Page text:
Rattlesnake Motions

Andrew Adkins

Independent release, 2022

http://andrewadkins.net

REVIEW BY: Christopher Thelen

ORIGINALLY PUBLISHED: 08/19/2022

Andrew Adkins is a bit of a paradox to me.

On one side, he is a multi-instrumentalist, handling nearly all of the chores on his latest album Rattlesnake Motions. He also doesn’t necessarily follow any traditional musical roads, choosing instead to carve his own unique path to create his own style of independent music.

Yet there is that one side to Adkins that makes me think of Gavin DeGraw when I listen to him. Vocally, he does share some similarities (though he is hardly a DeGraw clone), and one could be forgiven if songs like “Satellite Mind” and “Broken Fangs” seemed to share more than a passing commonality. Still, it makes for an entertaining listen.

Maybe it’s the slight overuse of vocal processing on the first few tracks of the album. When Adkins allows his natural vocals to come to the surface, as on songs like “Beautiful And Free” and “Into Dust,” his true power can be heard.my_heart_sings_the_harmony_web_ad_alt_250

Not to say that his musicianship is lacking. With only marginal help on backing vocals and horns, Adkins does more than just perform all the instrumentation; he’s able to make these performances unique in and of themselves. A marginal musician can provide basic instrumental tracks, which fail to rise above mediocrity; Adkins successfully creates the illusion of a full band backing him, which is no easy feat.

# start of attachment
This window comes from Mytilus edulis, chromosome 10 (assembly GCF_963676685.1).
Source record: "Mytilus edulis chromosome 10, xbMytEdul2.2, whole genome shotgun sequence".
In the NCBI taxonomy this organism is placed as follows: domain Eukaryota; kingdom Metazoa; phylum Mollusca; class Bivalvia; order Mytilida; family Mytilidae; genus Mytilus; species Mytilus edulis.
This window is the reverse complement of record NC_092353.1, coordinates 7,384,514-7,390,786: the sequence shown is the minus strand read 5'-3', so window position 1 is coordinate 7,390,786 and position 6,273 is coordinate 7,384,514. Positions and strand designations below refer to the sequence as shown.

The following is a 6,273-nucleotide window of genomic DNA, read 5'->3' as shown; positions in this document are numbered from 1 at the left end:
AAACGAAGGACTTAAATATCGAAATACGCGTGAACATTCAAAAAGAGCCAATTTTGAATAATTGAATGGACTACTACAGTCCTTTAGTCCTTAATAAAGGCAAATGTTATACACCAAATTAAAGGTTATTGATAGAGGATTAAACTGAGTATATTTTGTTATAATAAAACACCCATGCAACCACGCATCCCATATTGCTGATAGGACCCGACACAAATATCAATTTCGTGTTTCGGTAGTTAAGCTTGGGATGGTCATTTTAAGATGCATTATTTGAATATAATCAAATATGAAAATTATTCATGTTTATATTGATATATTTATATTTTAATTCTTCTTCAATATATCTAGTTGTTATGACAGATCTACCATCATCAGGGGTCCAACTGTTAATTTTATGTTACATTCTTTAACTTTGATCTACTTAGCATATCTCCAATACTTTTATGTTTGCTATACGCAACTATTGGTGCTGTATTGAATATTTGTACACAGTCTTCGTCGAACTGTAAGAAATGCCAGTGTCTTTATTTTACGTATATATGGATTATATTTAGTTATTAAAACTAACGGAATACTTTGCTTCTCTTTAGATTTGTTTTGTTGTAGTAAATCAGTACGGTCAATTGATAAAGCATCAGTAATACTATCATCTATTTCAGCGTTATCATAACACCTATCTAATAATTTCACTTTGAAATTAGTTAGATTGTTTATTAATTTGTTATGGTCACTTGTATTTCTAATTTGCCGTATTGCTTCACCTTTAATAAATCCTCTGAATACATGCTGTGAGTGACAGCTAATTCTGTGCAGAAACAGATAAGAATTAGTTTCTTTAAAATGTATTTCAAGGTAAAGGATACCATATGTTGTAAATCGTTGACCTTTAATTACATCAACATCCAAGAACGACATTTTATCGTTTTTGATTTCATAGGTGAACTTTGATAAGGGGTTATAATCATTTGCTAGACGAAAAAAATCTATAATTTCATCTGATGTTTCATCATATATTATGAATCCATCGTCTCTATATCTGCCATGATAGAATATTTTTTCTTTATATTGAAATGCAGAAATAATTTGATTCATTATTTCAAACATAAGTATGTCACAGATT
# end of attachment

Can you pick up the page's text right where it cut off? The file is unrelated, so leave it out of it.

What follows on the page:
In terms of genre, Adkins likewise bends the rules on Rattlesnake Motions. If you’re listening to “Whites Creek Rose,” you’d assume you had put on an alt-country album; if you’re listening to “Death Rattles,” you’d think Adkins was an alternative rocker. Adkins is able to maneuver through multiple genres seamlessly, keeping the listener on their toes—and, unlike others who have dared to tread this path, doesn’t weaken any of the supporting tracks by suddenly changing direction.

If Rattlesnake Motions has any weakness, it’s that Adkins saves the strongest material for the second half of the disc. In a sense, it’s almost like Adkins grew more comfortable as the disc progressed, so that by the closing track “Random Cloud Patterns,” the listener is left expecting and wanting more. But by doing this, Adkins inadvertently takes away from any power the first half of the disc has—and, as it’s not necessarily the easiest album to comprehend, could be detrimental in the long run. It wasn’t until I had listened to the album three times that I was finally able to fully appreciate what Adkins had set out to accomplish.

Rattlesnake Motions is the kind of disc you might find your fingers glancing past when searching through the CD bins… but to do so would be doing the album a disservice. It does require the listener to put some thought behind the listening process, but in the end, it proves that Adkins’s latest release was worth the effort.

Rating: B

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